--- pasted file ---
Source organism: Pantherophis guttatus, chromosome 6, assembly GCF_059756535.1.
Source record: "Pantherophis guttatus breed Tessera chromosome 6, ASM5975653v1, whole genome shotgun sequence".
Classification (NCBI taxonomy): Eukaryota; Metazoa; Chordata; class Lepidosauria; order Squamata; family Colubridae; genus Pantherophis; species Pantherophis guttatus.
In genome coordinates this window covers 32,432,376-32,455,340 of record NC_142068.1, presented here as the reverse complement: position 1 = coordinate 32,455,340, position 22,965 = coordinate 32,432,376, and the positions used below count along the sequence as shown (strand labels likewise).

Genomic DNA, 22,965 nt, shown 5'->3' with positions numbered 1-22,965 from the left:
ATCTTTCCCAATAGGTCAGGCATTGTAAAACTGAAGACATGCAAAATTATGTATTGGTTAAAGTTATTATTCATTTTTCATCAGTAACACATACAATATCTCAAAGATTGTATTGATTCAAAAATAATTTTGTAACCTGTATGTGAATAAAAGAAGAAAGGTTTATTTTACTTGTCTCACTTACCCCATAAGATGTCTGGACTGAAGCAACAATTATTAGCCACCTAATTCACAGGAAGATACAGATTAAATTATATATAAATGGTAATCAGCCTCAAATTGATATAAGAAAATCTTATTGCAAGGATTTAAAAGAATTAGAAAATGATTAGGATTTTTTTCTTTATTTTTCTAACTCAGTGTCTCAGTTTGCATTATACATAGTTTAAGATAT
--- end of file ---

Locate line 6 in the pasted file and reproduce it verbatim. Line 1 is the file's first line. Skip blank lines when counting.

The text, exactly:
ATCTTTCCCAATAGGTCAGGCATTGTAAAACTGAAGACATGCAAAATTATGTATTGGTTAAAGTTATTATTCATTTTTCATCAGTAACACATACAATATCTCAAAGATTGTATTGATTCAAAAATAATTTTGTAACCTGTATGTGAATAAAAGAAGAAAGGTTTATTTTACTTGTCTCACTTACCCCATAAGATGTCTGGACTGAAGCAACAATTATTAGCCACCTAATTCACAGGAAGATACAGATTAAATTATATATAAATGGTAATCAGCCTCAAATTGATATAAGAAAATCTTATTGCAAGGATTTAAAAGAATTAGAAAATGATTAGGATTTTTTTCTTTATTTTTCTAACTCAGTGTCTCAGTTTGCATTATACATAGTTTAAGATAT